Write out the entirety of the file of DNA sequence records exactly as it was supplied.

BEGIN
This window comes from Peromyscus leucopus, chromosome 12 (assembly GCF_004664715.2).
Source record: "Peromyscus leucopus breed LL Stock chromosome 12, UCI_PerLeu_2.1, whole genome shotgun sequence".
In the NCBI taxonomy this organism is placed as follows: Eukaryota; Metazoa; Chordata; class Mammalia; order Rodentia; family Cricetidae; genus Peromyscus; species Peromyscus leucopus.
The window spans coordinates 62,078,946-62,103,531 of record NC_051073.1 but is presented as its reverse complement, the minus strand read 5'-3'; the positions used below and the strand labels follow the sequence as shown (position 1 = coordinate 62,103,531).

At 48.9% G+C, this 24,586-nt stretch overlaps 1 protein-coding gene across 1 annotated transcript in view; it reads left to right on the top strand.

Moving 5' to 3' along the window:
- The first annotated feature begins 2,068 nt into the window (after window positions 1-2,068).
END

This window comes from Peromyscus leucopus, chromosome 12 (assembly GCF_004664715.2).
Source record: "Peromyscus leucopus breed LL Stock chromosome 12, UCI_PerLeu_2.1, whole genome shotgun sequence".
In the NCBI taxonomy this organism is placed as follows: Eukaryota; Metazoa; Chordata; class Mammalia; order Rodentia; family Cricetidae; genus Peromyscus; species Peromyscus leucopus.
The window spans coordinates 62,078,946-62,103,531 of record NC_051073.1 but is presented as its reverse complement, the minus strand read 5'-3'; the positions used below and the strand labels follow the sequence as shown (position 1 = coordinate 62,103,531).

At 48.9% G+C, this 24,586-nt stretch overlaps 1 protein-coding gene across 1 annotated transcript in view; it reads left to right on the top strand.

Moving 5' to 3' along the window:
- The first annotated feature begins 2,068 nt into the window (after window positions 1-2,068).